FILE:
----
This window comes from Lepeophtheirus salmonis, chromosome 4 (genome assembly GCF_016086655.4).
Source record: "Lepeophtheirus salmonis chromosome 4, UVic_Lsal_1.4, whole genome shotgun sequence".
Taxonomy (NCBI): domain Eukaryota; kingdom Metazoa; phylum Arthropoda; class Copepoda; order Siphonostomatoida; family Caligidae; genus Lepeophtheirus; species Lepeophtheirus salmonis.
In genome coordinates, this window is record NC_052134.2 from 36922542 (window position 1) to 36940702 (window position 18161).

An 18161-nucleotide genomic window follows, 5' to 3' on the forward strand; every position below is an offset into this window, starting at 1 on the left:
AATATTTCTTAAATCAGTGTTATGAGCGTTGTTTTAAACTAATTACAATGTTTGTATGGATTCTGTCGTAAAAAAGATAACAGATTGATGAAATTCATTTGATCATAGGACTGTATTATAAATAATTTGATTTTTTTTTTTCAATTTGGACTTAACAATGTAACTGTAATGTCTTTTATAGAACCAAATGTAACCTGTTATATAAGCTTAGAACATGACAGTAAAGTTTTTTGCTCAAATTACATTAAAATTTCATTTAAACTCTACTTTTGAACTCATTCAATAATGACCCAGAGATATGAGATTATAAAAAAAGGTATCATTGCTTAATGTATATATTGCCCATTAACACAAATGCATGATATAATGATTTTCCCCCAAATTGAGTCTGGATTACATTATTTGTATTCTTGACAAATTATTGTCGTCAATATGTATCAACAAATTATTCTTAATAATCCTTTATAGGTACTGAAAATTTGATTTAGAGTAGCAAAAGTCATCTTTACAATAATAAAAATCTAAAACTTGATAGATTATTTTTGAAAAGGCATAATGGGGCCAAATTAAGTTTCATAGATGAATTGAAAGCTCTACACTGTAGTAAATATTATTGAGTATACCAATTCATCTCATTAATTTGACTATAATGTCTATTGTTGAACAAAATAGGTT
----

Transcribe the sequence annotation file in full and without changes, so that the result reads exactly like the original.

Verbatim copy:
This window comes from Lepeophtheirus salmonis, chromosome 4 (genome assembly GCF_016086655.4).
Source record: "Lepeophtheirus salmonis chromosome 4, UVic_Lsal_1.4, whole genome shotgun sequence".
Taxonomy (NCBI): domain Eukaryota; kingdom Metazoa; phylum Arthropoda; class Copepoda; order Siphonostomatoida; family Caligidae; genus Lepeophtheirus; species Lepeophtheirus salmonis.
In genome coordinates, this window is record NC_052134.2 from 36922542 (window position 1) to 36940702 (window position 18161).

An 18161-nucleotide genomic window follows, 5' to 3' on the forward strand; every position below is an offset into this window, starting at 1 on the left:
AATATTTCTTAAATCAGTGTTATGAGCGTTGTTTTAAACTAATTACAATGTTTGTATGGATTCTGTCGTAAAAAAGATAACAGATTGATGAAATTCATTTGATCATAGGACTGTATTATAAATAATTTGATTTTTTTTTTTCAATTTGGACTTAACAATGTAACTGTAATGTCTTTTATAGAACCAAATGTAACCTGTTATATAAGCTTAGAACATGACAGTAAAGTTTTTTGCTCAAATTACATTAAAATTTCATTTAAACTCTACTTTTGAACTCATTCAATAATGACCCAGAGATATGAGATTATAAAAAAAGGTATCATTGCTTAATGTATATATTGCCCATTAACACAAATGCATGATATAATGATTTTCCCCCAAATTGAGTCTGGATTACATTATTTGTATTCTTGACAAATTATTGTCGTCAATATGTATCAACAAATTATTCTTAATAATCCTTTATAGGTACTGAAAATTTGATTTAGAGTAGCAAAAGTCATCTTTACAATAATAAAAATCTAAAACTTGATAGATTATTTTTGAAAAGGCATAATGGGGCCAAATTAAGTTTCATAGATGAATTGAAAGCTCTACACTGTAGTAAATATTATTGAGTATACCAATTCATCTCATTAATTTGACTATAATGTCTATTGTTGAACAAAATAGGTT